Guggenheim Dental Clinic

dental-sedation-new-york-ny Were you a Guggenheim Dental Clinic patient?

 Many patients over the years have mentioned the Guggenheim Dental Clinic as the source of their paralyzingly dental fear.  The “Guggenheim” was a public program that provided access to dental care for New York City children for decades.  

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Children from religious based and public schools were transported to the clinic.  Raw fear was communicated amongst the children.  Interestingly, I’ve encountered people from all over the world who were treated in similar circumstances resulting in extreme dental fear.  I feel that a lack of parental support, and supervision, as well as authoritarian treatment, were key factors.  Lifelong fears were instilled for these early school-age kids.

While former Guggenheim patients may never forget their memories, a series of good experiences as adults can help.  Discussing these experiences with a trusted friend or professional is also beneficial.

If you were a Guggenheim Dental Clinic patient, I understand, and I’m here to help. Please don’t hesitate to give me a call. We can work together and provide a home for your dental care. 212.974.8737

Posted in: Dental Anxiety


  1. I was a Guggenheim patient and can attest to the terror of the children removed from classrooms (random?) onto the bus to Guggenheim. At age 6 I had an extraction (why?). The dentist slapped me because I cried.
    I have had root canals, implants, oral surgery; no problem. Two years ago I had an extraction and cried from the time I heard, hysterical in the chair. I took the Propofol. Yesterday I had a toothache, left lower wisdom tooth, loose. I am crying as I write this.

    Comment by Geraldine Walsh, Pediatric nurse practitioner on November 29, 2017 at 7:11 pm

  2. Feelings of anxiety from past traumas can be very overwhelming. I’ve heard many stories about the Guggenheim, all of which led to much dental anxiety and avoidance of care. In regard to your pain, you should have this addressed as soon as possible. You can give us a call, and we’ll do our best to help you through this.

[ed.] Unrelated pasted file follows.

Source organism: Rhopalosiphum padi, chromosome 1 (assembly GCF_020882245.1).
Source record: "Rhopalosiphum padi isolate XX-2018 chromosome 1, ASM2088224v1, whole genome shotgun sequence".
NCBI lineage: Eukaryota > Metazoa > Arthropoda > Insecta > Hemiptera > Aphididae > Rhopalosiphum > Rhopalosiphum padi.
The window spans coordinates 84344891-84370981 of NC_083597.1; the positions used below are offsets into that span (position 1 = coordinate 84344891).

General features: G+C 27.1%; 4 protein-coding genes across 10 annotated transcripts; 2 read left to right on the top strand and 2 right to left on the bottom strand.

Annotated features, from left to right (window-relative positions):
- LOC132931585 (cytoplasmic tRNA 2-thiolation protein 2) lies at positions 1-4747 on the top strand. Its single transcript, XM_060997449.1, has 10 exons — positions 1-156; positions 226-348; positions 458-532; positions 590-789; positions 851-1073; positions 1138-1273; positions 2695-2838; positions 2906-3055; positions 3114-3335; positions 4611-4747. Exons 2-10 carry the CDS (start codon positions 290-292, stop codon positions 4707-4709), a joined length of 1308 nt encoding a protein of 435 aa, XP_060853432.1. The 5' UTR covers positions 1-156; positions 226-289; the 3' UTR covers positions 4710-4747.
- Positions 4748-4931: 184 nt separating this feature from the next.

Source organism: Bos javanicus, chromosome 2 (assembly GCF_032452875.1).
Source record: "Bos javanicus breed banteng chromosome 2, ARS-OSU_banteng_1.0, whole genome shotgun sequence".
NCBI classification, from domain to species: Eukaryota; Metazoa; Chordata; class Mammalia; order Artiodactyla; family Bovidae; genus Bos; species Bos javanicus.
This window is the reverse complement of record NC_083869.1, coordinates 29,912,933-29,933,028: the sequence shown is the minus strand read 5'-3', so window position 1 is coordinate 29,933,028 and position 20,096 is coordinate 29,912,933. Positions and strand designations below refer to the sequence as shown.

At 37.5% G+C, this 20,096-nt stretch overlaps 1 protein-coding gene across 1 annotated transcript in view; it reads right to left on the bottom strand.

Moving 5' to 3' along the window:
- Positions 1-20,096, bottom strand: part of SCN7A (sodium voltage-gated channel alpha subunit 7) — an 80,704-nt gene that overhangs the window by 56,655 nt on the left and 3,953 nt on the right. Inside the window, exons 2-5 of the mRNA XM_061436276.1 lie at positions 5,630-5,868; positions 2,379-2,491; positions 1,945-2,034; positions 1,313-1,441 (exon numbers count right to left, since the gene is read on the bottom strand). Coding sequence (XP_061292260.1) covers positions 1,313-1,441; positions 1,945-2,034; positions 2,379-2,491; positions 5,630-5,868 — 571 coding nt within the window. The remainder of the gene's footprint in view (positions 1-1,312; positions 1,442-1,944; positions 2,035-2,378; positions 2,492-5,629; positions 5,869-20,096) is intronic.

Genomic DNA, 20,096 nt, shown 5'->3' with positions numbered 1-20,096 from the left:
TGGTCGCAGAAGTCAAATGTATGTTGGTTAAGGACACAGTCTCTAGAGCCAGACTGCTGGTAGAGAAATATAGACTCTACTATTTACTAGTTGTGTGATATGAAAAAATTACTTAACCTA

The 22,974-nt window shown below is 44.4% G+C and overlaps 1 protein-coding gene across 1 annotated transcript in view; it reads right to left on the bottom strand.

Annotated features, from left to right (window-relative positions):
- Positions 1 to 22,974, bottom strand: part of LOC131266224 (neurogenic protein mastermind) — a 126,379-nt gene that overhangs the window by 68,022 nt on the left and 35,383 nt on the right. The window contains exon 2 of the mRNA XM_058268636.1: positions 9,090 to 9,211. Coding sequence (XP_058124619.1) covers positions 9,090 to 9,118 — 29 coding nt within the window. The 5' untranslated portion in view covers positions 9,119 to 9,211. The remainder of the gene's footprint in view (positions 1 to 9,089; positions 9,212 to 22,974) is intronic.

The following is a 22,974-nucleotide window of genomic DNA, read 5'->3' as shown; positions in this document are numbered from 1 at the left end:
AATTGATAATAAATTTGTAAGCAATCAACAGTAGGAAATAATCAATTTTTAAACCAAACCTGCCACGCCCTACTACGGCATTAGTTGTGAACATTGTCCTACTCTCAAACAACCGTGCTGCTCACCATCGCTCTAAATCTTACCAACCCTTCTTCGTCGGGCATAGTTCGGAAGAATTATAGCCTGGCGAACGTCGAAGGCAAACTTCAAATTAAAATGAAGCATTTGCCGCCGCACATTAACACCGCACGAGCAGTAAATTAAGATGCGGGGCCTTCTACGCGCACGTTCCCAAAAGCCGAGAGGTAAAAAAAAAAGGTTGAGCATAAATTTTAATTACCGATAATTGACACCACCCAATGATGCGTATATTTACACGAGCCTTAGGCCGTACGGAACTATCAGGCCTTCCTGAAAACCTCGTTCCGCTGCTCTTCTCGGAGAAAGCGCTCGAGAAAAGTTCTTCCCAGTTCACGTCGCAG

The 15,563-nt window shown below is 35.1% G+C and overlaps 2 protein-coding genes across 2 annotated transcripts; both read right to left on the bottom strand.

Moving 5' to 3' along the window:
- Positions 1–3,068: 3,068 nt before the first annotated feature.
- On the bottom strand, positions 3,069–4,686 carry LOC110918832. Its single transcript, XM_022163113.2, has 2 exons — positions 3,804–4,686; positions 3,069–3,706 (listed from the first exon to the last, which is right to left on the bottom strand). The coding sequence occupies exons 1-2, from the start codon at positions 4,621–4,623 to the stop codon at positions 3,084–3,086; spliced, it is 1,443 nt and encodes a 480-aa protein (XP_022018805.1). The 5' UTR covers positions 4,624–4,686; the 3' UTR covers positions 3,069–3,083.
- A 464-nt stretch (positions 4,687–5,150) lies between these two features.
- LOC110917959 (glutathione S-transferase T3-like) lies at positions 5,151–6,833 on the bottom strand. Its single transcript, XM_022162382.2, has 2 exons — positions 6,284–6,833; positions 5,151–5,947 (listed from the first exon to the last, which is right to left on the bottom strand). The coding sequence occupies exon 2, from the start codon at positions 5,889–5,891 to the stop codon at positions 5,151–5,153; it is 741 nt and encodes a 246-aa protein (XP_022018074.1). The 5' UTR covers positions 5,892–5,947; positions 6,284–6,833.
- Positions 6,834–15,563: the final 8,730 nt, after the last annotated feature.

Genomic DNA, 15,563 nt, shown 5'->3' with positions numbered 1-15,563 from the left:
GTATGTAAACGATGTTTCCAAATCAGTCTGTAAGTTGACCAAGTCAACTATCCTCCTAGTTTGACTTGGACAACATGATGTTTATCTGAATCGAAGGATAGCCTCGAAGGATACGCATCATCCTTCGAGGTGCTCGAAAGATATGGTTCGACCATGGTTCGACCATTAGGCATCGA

Best always,
    Lou Siegelman
    (212) 974-8737

    Comment by Dental Phobia on November 30, 2017 at 8:18 pm

  3. I also went to this dental clinic as a young child. The fear I feel now at the dentist has everything to do with that experience. Inner city children bused to the city to br experimented on by students from all over. No adults allowed to be with you, which I’m certain today would be against the law. I still remember the elevator with the gate that closed and depending on what floor, you would know what was being done. That place was horrible and to this day I fear the dentist

    Comment by Marilyn Crockett (Parker) on June 23, 2018 at 7:15 pm

  4. Marilyn, Thank you for your comment. These types of bad experiences often make going to the dentist stressful and lead to avoidance of care, but there are ways to overcome the fear. If you have any questions about dental anxiety or modern dentistry, please give us a call.

    Comment by Dental Phobia on August 7, 2018 at 5:05 pm

  5. I’m 78 yrs old. I remember very well the fear of every Monday, being bussed to the Guggenheim clinic. We were 6, 7 or 8 yrs old.They NEVER gave you a shot. They drilled and pulled even if you didn’t need it. We were all so scared . We were used for their learning. That’s why today I have such bad teeth. And , I fear going to dentists.

    Comment by Ronald DiCicco on August 6, 2018 at 1:44 am

  6. You are not alone in your experience with the Guggenheim clinic. After this type of encounter going to the dentist can be difficult, and I’m sorry these past experiences have affected your oral health. If there is any way we can help lift this burden, please don’t hesitate to call.

    Comment by Dental Phobia on August 7, 2018 at 4:46 pm

  7. Yes, I was one of the many traumatized victims of that horror house they called a dental clinic. To this very day, people I speak to about Guggenheim find it hard to believe that we were experimented on once we arrived there by bus from the public school I attended in Astoria, New York, in the late fifties and early sixties. They would drill and extract our teeth without any anesthesia. Incidentally, most of the pupils were Black and Hispanic.